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Ralph Nader to PA Gov: Reject Collins


Ralph Nader
Peter Miguel Camejo
P.O. Box 19312
Washington, D.C. 20009
January 23, 2008

Governor Edward G. Rendell
225 Main Capitol Building
Harrisburg, Pennsylvania 17120

Dear Governor Rendell,

Commonwealth Court Judge James Gardner Colins recently announced his interest in filling the vacancy on the Pennsylvania Supreme Court created by Chief Justice Ralph Cappy’s retirement. As concerned citizens who have firsthand experience with Judge Colins’ jurisprudence, we are writing to urge you to reject his bid for appointment to this position. In our experience, Judge Colins lacks the legal acumen and judicial temperament necessary for a successful tenure as a Justice of the Commonwealth’s high court.

Judge Colins presided over a challenge to the nomination papers we submitted in Pennsylvania as candidates for President and Vice President during the 2004 general election. In setting aside our nomination papers, Judge Colins issued an opinion in which he falsely accused our campaign of seeking to gain ballot access by fraud. This false accusation “in Judge Colins’ characteristically hyperbolic style” was publicized widely, both during and after the election. As Judge Colins’ own factual findings prove, however, his accusation is not only false, but a mathematical impossibility.
The Nader-Camejo campaign submitted a nomination petition with 51,273 signatures to satisfy a requirement of 25,697 signatures. Judge Colins counted 49,499 of these signatures either as valid, or invalid based on narrow technical or procedural grounds, and another 1,087 signatures as duplicates. Finally, Judge Colins counted a tiny number of signatures “687 or 1.3 percent of the total” as “forgeries,” a category that included phony or fictitious names signed by people bent on sabotage or mischief, which a review of the petition prior to submission failed to detect. In fact, pursuant to this review, our campaign had already struck approximately 7,000 such signatures before submitting the petition, because they were obviously the result of sabotage or mischief.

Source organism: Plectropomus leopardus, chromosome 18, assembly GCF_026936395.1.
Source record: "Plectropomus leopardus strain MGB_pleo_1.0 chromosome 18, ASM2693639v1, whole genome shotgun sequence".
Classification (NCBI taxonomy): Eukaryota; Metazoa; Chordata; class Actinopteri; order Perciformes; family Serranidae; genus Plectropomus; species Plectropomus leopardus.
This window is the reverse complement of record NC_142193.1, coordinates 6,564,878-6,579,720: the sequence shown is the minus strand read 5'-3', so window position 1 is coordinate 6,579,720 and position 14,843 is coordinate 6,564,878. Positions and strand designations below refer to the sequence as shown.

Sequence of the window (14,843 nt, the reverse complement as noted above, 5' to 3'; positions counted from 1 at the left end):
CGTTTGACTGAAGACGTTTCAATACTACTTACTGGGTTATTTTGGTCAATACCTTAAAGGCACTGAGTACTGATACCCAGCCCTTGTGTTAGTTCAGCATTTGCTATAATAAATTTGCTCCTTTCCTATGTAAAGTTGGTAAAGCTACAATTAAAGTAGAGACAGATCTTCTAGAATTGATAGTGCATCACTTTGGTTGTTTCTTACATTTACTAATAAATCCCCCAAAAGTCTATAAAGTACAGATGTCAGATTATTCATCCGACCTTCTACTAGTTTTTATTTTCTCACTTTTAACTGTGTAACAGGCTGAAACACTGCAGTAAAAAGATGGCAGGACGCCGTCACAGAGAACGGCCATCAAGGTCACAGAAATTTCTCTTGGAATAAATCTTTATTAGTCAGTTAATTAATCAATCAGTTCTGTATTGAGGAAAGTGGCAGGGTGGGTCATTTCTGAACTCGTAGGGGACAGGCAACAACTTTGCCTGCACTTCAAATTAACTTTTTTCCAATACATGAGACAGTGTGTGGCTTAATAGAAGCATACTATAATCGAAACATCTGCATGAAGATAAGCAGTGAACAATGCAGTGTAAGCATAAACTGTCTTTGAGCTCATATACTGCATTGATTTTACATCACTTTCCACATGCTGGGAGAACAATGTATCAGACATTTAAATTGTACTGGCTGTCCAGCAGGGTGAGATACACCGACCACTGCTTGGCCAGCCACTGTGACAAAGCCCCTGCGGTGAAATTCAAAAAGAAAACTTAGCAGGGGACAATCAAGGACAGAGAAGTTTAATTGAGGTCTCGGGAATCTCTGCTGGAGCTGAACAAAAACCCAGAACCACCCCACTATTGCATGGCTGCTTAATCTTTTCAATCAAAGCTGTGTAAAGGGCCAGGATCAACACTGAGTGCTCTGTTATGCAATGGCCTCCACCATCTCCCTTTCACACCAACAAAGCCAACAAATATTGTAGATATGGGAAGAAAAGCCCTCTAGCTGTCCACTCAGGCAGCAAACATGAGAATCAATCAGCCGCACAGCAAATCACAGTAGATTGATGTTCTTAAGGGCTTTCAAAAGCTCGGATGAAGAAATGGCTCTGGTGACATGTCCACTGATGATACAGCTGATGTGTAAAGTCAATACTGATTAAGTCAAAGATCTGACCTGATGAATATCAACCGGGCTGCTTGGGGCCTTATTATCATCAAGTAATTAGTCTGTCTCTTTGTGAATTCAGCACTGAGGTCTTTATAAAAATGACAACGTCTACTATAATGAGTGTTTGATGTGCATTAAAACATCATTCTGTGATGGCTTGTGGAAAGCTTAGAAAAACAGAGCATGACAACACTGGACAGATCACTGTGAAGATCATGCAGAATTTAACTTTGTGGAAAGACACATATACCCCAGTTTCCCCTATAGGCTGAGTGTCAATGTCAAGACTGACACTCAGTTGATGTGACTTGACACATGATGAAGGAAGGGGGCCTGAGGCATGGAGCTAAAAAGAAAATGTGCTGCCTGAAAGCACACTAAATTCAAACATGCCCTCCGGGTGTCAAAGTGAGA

After summarizing these findings, Judge Colins inexplicably concluded that the petition was “the most deceitful and fraudulent exercise ever perpetrated upon this Court,” and that the petition included “thousands of names that were created at random.”

Simply put, these accusations are false, and demonstrably so. Judge Colins’ own findings indicate that he counted 50,586 out of 51,273 signatures (or 98.7 percent) as free from any possible impropriety. Judge Colins’ claim that the petition included “thousands” of fraudulent signatures is therefore a mathematical impossibility.

In short, Judge Colins’ false accusations against the Nader-Camejo campaign constitute a gross and flagrant distortion of the facts in this case.

Justice Thomas Saylor, who was the only member of the Pennsylvania Supreme Court to address Judge Colins’ accusations on the merits, accordingly concluded that the record contains “no evidence” to support them. (The other members of the high court, by contrast, upheld Judge Colins’ decision without opinion, issuing an unsigned order that was only three sentences long.) Nevertheless, Judge Colins never issued a correction, despite receiving notice from Justice Saylor not only of his egregious error of fact, but also regarding errors of law constituting grounds for reversing his entire decision.